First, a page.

Bill Totten's Weblog

Wednesday, November 24, 2010

End of American Dream ...

... a Nightmare for Obama

by Richard Gwyn

Toronto Star (November 21 2010)

As was bound to happen, an article has just appeared, in the Washington Post and so in a respected, mainstream newspaper, calling on President Barack Obama to declare he will not run for re-election in 2012.

According to political commentators Douglas Schoen and Patrick Caddell, "America is suffering a widespread sense of crisis and anxiety" that Obama is magnifying because he "has largely lost the confidence of the governed".

In order to "galvanize the public for the hard decisions that must be made", they urge that Obama make an "explicit" announcement that he will be "a one-term president".

To pick holes in Schoen and Caddell's analysis is easy. A president who turns himself into a lame duck is scarcely likely to be able to mobilize the American people for the kind of decisions - not just hard ones but brutally hard ones - that lie ahead of them.

On the substantive point, though, they are right. Americans are facing a wrenching change of life that in an odd way Tea Party supporters, for all their superficiality, have expressed better than anyone else.

The core of the change of life America is undergoing is that it is ceasing to be an exceptional nation.

It will remain for a long time more powerful and richer than anyone else, and continue to exert immense cultural appeal, for a long time.

But it's in a phase of inescapable decline. This sense of contraction, of children's lives no longer being better than those of the parents, was, surely, as much the cause of the anxiety and anger expressed in the mid-term elections as the specifics of unemployment, mortgage foreclosures and wage cutbacks.

Decline has happened before to Rome and Britain and France and Spain. And, as is worth noting, to China also.

As was the case with these national empires, and others, this phenomenon has mostly been self-inflicted.

America tried to do everything - to police the world, to run the world's financial system, to maintain its people's standard of living far beyond its economic and financial ability to pay for their bills.

And now it's broke and exhausted. In Afghanistan, its military options have narrowed down to finding an exit strategy that avoids humiliation.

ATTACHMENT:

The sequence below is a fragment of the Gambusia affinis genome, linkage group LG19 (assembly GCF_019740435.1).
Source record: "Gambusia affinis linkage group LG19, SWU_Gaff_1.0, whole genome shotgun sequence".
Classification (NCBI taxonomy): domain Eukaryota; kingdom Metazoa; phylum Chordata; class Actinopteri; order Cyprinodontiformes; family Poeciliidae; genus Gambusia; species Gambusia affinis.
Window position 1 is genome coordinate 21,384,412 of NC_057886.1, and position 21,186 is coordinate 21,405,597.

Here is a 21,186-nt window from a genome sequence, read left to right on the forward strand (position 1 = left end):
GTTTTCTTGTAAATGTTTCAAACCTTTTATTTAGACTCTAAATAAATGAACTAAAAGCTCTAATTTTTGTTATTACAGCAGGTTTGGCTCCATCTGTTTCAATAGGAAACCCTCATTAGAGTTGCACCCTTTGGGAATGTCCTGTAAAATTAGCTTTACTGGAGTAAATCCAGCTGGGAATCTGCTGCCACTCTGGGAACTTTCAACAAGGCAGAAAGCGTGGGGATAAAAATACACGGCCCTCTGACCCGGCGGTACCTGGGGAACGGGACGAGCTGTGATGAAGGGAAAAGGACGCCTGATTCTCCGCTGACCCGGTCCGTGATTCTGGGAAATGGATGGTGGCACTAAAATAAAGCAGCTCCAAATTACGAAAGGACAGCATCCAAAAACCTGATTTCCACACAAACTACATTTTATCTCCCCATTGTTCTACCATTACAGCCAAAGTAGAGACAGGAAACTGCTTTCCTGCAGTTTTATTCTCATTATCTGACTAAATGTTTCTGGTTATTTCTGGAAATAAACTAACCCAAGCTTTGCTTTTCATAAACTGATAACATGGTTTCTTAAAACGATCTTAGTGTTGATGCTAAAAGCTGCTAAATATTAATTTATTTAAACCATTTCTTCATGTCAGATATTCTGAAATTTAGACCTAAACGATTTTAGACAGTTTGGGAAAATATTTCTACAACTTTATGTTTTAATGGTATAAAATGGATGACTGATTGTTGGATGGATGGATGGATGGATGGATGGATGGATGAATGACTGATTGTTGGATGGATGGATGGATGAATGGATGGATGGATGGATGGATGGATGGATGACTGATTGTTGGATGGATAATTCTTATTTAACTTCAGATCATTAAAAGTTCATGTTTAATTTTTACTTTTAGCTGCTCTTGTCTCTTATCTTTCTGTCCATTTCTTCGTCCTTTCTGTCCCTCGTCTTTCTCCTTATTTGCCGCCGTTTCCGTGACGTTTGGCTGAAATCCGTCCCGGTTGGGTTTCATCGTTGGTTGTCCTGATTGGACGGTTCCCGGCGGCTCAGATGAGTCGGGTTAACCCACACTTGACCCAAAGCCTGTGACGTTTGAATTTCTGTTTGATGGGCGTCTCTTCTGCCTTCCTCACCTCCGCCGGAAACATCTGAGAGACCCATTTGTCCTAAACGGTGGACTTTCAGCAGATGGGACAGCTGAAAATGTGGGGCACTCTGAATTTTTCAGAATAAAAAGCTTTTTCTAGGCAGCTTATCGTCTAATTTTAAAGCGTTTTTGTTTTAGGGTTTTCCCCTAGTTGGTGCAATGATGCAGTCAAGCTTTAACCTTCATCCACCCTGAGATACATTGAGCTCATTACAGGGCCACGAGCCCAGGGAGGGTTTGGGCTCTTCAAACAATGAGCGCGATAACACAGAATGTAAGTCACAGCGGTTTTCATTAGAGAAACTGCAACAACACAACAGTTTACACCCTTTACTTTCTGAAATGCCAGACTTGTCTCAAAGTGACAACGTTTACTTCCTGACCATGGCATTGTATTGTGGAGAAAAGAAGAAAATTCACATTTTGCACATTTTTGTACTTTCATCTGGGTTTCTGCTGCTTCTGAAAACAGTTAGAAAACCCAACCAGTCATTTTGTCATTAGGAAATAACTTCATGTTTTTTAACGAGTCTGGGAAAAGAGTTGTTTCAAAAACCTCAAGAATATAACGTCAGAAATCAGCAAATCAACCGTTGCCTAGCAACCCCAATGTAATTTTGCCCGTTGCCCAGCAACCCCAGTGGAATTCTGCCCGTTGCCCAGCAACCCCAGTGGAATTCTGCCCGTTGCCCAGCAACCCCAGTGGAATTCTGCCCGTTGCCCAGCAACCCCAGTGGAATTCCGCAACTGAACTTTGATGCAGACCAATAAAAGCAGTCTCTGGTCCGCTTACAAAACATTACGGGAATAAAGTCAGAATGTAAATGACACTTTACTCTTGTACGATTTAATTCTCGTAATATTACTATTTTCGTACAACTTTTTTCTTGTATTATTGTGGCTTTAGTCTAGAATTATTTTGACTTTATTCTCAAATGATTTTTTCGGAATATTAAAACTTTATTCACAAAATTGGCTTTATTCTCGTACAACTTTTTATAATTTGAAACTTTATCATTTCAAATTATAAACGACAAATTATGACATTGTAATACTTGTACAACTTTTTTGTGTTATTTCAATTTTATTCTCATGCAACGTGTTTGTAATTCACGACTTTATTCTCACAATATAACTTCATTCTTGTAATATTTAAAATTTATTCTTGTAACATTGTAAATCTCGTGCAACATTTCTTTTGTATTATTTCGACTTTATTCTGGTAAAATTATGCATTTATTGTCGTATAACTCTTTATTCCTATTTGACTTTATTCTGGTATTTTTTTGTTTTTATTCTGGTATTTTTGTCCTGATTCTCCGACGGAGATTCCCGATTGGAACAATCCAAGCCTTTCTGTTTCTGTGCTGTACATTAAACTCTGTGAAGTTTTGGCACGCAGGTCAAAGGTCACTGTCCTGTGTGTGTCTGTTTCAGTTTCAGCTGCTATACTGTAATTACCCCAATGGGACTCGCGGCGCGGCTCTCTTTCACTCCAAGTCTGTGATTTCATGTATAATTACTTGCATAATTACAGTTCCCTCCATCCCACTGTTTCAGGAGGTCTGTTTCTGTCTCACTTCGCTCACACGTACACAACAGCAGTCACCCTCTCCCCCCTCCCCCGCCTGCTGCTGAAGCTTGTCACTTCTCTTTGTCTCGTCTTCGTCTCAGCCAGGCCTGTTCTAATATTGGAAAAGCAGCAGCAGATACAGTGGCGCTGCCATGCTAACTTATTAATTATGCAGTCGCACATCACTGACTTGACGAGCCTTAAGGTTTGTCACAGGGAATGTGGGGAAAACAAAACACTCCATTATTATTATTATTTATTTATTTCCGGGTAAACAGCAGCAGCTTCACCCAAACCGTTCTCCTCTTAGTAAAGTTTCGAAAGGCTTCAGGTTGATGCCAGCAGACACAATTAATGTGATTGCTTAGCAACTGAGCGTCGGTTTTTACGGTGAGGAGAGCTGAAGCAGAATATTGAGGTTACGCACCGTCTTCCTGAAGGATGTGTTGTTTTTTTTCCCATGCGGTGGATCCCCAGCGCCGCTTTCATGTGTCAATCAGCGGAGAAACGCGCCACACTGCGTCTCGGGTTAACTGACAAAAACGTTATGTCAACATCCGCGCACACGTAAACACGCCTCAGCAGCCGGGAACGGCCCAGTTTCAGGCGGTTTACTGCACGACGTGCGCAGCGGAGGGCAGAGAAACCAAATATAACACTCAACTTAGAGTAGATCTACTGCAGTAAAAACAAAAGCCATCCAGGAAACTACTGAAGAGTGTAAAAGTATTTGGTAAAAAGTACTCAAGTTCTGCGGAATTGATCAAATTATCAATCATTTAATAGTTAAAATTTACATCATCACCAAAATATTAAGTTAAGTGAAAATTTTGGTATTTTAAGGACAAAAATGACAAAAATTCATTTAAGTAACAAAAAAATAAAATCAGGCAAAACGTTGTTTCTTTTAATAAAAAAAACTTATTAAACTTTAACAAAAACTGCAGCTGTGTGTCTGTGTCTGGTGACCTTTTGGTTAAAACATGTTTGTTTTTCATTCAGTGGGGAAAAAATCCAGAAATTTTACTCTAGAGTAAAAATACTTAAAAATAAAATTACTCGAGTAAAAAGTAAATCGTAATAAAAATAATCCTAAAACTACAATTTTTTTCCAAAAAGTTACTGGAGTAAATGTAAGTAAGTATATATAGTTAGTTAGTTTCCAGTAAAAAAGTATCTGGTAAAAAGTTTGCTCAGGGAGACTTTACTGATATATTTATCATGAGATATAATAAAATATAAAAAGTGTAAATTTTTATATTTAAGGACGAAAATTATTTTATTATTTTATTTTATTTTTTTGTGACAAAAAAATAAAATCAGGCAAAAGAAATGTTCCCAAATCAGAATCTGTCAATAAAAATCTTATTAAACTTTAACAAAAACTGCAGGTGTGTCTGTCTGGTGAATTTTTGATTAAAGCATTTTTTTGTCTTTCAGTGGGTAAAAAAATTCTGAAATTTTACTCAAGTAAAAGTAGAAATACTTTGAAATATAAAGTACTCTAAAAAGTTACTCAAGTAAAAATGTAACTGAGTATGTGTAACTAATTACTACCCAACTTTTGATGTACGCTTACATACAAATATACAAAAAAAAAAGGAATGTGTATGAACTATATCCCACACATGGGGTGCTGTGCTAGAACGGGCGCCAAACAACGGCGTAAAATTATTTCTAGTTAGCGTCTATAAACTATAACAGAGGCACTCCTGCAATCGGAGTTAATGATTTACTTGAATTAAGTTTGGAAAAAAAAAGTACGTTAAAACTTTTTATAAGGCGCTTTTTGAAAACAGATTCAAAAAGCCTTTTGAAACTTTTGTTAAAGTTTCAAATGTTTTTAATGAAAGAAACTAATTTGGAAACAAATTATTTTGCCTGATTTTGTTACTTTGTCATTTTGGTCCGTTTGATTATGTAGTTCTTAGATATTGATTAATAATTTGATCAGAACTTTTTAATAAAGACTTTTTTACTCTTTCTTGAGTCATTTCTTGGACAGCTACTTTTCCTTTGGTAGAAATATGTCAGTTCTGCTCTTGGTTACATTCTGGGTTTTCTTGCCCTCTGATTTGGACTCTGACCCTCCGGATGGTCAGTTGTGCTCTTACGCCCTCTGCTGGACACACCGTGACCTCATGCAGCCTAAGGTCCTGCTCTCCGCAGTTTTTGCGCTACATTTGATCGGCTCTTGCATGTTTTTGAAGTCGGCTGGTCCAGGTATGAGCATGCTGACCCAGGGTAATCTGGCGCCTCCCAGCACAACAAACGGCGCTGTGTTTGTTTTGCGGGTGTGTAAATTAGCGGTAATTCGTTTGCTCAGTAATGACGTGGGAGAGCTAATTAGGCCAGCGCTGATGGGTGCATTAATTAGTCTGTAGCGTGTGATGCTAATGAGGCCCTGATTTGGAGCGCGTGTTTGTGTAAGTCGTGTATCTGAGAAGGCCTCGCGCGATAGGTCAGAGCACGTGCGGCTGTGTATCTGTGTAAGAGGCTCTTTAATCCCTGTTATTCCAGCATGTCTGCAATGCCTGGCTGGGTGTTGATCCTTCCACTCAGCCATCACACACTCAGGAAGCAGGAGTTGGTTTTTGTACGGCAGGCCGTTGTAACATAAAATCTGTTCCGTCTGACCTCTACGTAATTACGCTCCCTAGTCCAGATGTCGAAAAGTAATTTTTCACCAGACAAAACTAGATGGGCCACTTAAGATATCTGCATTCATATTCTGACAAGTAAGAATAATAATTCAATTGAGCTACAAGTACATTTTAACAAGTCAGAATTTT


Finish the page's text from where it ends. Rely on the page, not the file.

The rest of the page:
At home, it is entering, an era of austerity. No longer - any more than can Ireland or Greece or Portugal - can it avoid paying the pile up of bills, even by devices such as that of the Federal Reserve in temporarily shrinking the value of its outstanding bills by printing money.

There is of course the staggering budget deficit. Yet proposals by a bipartisan commission set up by Obama to suggest ways to squeeze the deficit down by $4 trillion over four years have provoked, from the Democrats, "simply unacceptable" and, from the Republicans, a refusal to even talk about closing tax loopholes.

This is only the best-known deficit. As considerable is the deficit in the form of the liabilities of so-called entitlement programs. The employee pension plans of the states are underfunded to the tune of $3.4 trillion.

And there's the cruellest deficit of all, that of the gap between rich and poor. America's top one percent now get one-quarter of the national income. Their gain has come mostly from the middle class. Again, it was the Tea Partiers who best understood the American Dream has passed them by.

Obama has not in fact "lost the confidence of the governed". Indeed, 47 percent told exit pollsters they wanted him to run again in 2012. He has, though, lost his voice.

If Obama spends the next two years telling his people the truth, he may well pay the ultimate political price.

But he would have fulfilled his own dictum, as he told TV interviewer Diane Sawyer, that "I'd rather be a really good one-term president than a mediocre two-term president".

Bill Totten


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